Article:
Eat this Word: Gyoza

gyoza-by-matthew-mendozaWHAT? Japanese potstickers. Like many Japanese culinary traditions—chopsticks, noodles, and soy sauce, to name a few—gyoza, or pan-fried pork dumplings, were borrowed from the Chinese. Even the Japanese name is derived from the Mandarin jiaozi. A relative newcomer, it's believed gyoza arrived in Japan sometime in the 1930s, after the Japanese invasion of China, and were popularized around the country during the 1940s. Today, the Japanese dumplings have a more heavily seasoned filling and thinner dough than their Chinese cousins. Fried on one side until crisp then steamed until tender, gyoza are one of the few non-noodle dishes found on menus in ramen shops in Japan, where they are served with a dipping sauce of soy sauce, vinegar, and sesame or chili oil. There are also gyoza restaurants. True gyoza lovers should find their way to Ikebukuro's Sunshine City complex where part of the Namco Namjatown amusement cente

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James Beard's Recipe Box: Myrtle Allen’s Brown Bread

Welcome to our maiden voyage into James Beard's Recipe Box, where JBF editors and guest writers will report on their experiences preparing recipes from James Beard's timeless cookbooks. Our first contributor is Moira Campbell, who attempts Myrtle Allen's brown bread from Beard on Bread. (If she inspires you to give this bread a shot, you can find the recipe here.) Beard on BreadThe thought of making my own bread takes me back to culinary school, where I studied with a Swiss master baker. He taught me how to feed a sourdough starter, slice baguettes with a razor, and to be patient—very, very patient. But what if I wanted to make my own delicious bread in a few hours, minus the time-consuming proofing, rising, and steaming? James Beard was going to teach me how. My copy of the simply titled

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Eye Candy: Fabulous Focaccia

focaccia Lorenzo Polegri—chef at the famed Zeppelin in Orvieto, Italy—served these tiny cornmeal and rosemary focaccia rounds with gorgonzola mousse and chives during the reception of his Beard House dinner. You can see more photos of the Italian feast by clicking here.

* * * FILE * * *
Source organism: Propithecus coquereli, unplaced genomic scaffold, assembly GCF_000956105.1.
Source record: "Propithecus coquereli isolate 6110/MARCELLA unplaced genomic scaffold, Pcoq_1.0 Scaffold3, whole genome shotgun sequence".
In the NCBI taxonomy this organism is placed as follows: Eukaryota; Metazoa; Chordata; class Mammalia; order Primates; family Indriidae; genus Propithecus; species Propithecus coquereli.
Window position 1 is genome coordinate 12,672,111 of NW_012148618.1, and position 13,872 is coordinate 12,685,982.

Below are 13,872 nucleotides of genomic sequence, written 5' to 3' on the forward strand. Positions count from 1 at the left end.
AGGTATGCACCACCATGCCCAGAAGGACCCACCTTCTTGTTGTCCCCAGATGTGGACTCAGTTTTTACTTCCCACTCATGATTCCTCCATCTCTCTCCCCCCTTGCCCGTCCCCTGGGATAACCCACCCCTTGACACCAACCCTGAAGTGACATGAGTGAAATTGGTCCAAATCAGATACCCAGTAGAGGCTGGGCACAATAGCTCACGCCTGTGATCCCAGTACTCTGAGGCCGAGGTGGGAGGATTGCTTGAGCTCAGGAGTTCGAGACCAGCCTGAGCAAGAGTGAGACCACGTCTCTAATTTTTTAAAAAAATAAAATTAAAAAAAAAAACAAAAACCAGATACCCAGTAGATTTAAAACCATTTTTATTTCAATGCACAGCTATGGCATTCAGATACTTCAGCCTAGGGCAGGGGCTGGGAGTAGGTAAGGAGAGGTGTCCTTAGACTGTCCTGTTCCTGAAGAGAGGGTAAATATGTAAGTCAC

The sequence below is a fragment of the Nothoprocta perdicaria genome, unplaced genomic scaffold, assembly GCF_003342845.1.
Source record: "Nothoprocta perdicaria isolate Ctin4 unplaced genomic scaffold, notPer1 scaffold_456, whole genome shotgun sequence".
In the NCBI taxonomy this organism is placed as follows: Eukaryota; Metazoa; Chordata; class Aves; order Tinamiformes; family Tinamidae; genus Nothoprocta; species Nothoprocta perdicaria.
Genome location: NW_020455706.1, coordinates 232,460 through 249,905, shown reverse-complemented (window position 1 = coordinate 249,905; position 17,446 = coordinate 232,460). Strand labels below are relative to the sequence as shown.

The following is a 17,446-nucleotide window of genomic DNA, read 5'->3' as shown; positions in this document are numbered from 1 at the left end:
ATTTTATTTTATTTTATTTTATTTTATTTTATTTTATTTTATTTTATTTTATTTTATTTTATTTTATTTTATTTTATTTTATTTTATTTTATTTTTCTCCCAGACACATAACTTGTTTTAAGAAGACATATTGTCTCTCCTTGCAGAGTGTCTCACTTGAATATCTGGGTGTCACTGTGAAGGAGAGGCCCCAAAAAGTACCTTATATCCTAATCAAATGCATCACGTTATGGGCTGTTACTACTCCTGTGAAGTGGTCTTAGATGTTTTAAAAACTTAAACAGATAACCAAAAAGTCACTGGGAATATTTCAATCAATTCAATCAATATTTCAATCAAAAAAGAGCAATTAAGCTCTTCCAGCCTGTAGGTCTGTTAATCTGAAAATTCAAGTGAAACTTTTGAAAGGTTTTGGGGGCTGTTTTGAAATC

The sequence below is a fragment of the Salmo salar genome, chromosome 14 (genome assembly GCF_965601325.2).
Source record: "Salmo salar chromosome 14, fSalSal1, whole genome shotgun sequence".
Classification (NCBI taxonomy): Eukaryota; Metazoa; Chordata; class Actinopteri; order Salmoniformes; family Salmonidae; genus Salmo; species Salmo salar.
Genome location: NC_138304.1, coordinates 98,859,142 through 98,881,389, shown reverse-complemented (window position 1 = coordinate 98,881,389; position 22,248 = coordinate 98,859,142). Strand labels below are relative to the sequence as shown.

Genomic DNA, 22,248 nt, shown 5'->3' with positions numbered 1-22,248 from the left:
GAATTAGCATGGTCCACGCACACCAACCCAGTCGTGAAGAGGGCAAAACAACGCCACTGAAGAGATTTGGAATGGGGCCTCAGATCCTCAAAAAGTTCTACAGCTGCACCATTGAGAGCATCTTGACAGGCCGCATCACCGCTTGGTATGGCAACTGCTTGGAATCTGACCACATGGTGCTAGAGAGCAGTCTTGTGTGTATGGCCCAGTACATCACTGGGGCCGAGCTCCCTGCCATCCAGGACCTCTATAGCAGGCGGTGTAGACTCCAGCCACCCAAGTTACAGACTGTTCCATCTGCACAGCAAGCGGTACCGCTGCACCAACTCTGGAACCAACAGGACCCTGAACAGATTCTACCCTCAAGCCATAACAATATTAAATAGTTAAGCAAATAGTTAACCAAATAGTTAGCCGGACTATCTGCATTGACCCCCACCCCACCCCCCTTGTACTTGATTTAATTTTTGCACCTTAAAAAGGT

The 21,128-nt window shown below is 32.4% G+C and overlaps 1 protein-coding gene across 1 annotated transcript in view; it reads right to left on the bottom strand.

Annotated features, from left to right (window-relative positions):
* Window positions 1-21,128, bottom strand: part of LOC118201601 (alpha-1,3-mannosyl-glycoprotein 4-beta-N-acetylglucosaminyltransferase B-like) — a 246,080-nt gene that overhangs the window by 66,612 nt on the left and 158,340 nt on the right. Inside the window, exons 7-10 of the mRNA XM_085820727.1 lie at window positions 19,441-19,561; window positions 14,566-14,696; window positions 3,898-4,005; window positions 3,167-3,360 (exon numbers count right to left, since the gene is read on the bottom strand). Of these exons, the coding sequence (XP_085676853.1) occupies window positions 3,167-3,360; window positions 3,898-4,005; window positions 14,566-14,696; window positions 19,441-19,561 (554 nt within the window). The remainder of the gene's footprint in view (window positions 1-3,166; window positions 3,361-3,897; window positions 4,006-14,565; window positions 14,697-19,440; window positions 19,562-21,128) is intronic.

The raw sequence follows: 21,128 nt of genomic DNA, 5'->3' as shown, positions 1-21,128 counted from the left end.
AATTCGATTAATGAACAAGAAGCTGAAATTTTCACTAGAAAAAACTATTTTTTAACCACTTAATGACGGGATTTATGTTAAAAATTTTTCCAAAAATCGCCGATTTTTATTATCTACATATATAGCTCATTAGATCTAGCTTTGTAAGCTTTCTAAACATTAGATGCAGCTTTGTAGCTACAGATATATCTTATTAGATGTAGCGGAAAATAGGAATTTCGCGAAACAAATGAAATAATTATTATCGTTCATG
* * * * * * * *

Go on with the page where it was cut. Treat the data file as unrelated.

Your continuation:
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Eat this Word: Lardo

lardo-claudio-cicali WHAT? Chewing the fat. Though Corby Kummer described lardo as "heaven on bread" in a 2005 New York Times article, this porky product is actually made from the layer of fat located directly under a pig's skin, which is then seasoned and cured. For most Americans, a slice of pork fat wasn't always the most appetizing antipasto, but in recent years this delicious Italian delicacy has been winning over fans on this side of the Atlantic, thanks in part to celebrity chefs like Mario Batali, whose lardo pizza at his NYC eatery Otto has become a favorite of critics and diners alike. After all, what self-respecting carnivore can argue with paper-thin slices of seasoned, glistening, translucent fat delicately draped over pizza dough—or any other carbohydrate for that matter? But in Italy, long before it was the ingredient del giorno, lardo was traditionally peasant fare, made from the fat that remained after the pig was butchered and

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Recipe: Scallops with Parsnip Purée and Lemon Beurre Monté

scallops-and-parsnip At your next dinner party, impress your guests by whipping up some impressive-sounding but deceptively simple beurre monté. Deemed the workhorse sauce by Thomas Keller, beurre monté is prepared by whisking pieces of butter into hot water to create an emulsion. The sauce gets some extra luxury from lemon juice and truffle oil in this scallop recipe. You’ll wonder why you never tried it before.

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Eat this Word: Scrapple

scrappleWHAT? Rehashed hog hodgepodge. Though a packed loaf of pig scraps and offal may not entice those with squeamish stomachs, scrapple has been enjoyed in the Pennsylvania Dutch region since its first settlers set up shop there. (According to the Habbersett company—which has been slinging scrapple since 1863—the product was invented in Chester County, PA, home to the state’s oldest colony.) Similar to black pudding or German panhas, scrapple was an invention born of frugality, a delicious way to use up every last piece of the pig after slaughtering. To the leftover porky parts New World pioneers added buckwheat and cornmeal—two crops indigenous to the area—and seasonings before setting in loaf-shaped molds. Sliced and fried until golden brown, scrapple has a crispy texture and well-spiced flavor similar to that of a country sausage patty. You can still find it in Pennsy

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Recipe: Apple Galette

apple-galette-blog-resized February can be a testing month for the foodie, as frozen food aisles and fruits from another hemisphere start to beckon our soup-and-stew-weary stomachs. But consider this comforting apple galette, which makes the best out of the lone fruit sitting in ghost town greenmarkets. Spiced with cinnamon and nutmeg, this dessert will keep you warm, satisfied, and sane until spring's explosion of fresh foodstuffs arrives.

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